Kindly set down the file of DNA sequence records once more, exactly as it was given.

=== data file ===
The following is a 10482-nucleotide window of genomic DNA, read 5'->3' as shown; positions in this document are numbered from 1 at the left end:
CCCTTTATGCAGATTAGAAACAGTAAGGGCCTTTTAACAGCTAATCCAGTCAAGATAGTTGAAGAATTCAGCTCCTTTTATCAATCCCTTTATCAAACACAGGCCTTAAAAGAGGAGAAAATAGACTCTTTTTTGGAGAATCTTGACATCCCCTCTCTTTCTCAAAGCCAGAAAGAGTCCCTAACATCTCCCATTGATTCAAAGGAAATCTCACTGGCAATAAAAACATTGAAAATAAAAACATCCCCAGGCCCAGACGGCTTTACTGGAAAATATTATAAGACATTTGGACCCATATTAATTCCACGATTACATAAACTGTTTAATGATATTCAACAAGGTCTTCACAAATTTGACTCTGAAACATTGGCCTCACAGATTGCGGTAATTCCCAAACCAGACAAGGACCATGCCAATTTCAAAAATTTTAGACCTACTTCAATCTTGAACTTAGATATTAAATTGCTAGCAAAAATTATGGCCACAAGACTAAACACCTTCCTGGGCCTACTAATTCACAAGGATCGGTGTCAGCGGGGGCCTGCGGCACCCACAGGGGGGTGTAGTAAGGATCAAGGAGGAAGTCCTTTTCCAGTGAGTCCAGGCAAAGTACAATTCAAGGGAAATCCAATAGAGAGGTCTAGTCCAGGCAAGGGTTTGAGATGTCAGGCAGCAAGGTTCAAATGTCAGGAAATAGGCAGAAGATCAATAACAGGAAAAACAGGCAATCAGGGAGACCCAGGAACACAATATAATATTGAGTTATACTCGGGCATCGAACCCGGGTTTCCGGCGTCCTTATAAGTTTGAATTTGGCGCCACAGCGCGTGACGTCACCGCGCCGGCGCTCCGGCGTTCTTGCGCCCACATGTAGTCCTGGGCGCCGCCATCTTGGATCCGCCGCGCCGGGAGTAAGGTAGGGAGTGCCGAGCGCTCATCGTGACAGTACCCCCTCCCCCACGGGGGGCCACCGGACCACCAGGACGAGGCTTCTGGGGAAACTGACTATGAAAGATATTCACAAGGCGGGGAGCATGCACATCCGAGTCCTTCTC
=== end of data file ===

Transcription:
The following is a 10482-nucleotide window of genomic DNA, read 5'->3' as shown; positions in this document are numbered from 1 at the left end:
CCCTTTATGCAGATTAGAAACAGTAAGGGCCTTTTAACAGCTAATCCAGTCAAGATAGTTGAAGAATTCAGCTCCTTTTATCAATCCCTTTATCAAACACAGGCCTTAAAAGAGGAGAAAATAGACTCTTTTTTGGAGAATCTTGACATCCCCTCTCTTTCTCAAAGCCAGAAAGAGTCCCTAACATCTCCCATTGATTCAAAGGAAATCTCACTGGCAATAAAAACATTGAAAATAAAAACATCCCCAGGCCCAGACGGCTTTACTGGAAAATATTATAAGACATTTGGACCCATATTAATTCCACGATTACATAAACTGTTTAATGATATTCAACAAGGTCTTCACAAATTTGACTCTGAAACATTGGCCTCACAGATTGCGGTAATTCCCAAACCAGACAAGGACCATGCCAATTTCAAAAATTTTAGACCTACTTCAATCTTGAACTTAGATATTAAATTGCTAGCAAAAATTATGGCCACAAGACTAAACACCTTCCTGGGCCTACTAATTCACAAGGATCGGTGTCAGCGGGGGCCTGCGGCACCCACAGGGGGGTGTAGTAAGGATCAAGGAGGAAGTCCTTTTCCAGTGAGTCCAGGCAAAGTACAATTCAAGGGAAATCCAATAGAGAGGTCTAGTCCAGGCAAGGGTTTGAGATGTCAGGCAGCAAGGTTCAAATGTCAGGAAATAGGCAGAAGATCAATAACAGGAAAAACAGGCAATCAGGGAGACCCAGGAACACAATATAATATTGAGTTATACTCGGGCATCGAACCCGGGTTTCCGGCGTCCTTATAAGTTTGAATTTGGCGCCACAGCGCGTGACGTCACCGCGCCGGCGCTCCGGCGTTCTTGCGCCCACATGTAGTCCTGGGCGCCGCCATCTTGGATCCGCCGCGCCGGGAGTAAGGTAGGGAGTGCCGAGCGCTCATCGTGACAGTACCCCCTCCCCCACGGGGGGCCACCGGACCACCAGGACGAGGCTTCTGGGGAAACTGACTATGAAAGATATTCACAAGGCGGGGAGCATGCACATCCGAGTCCTTCTC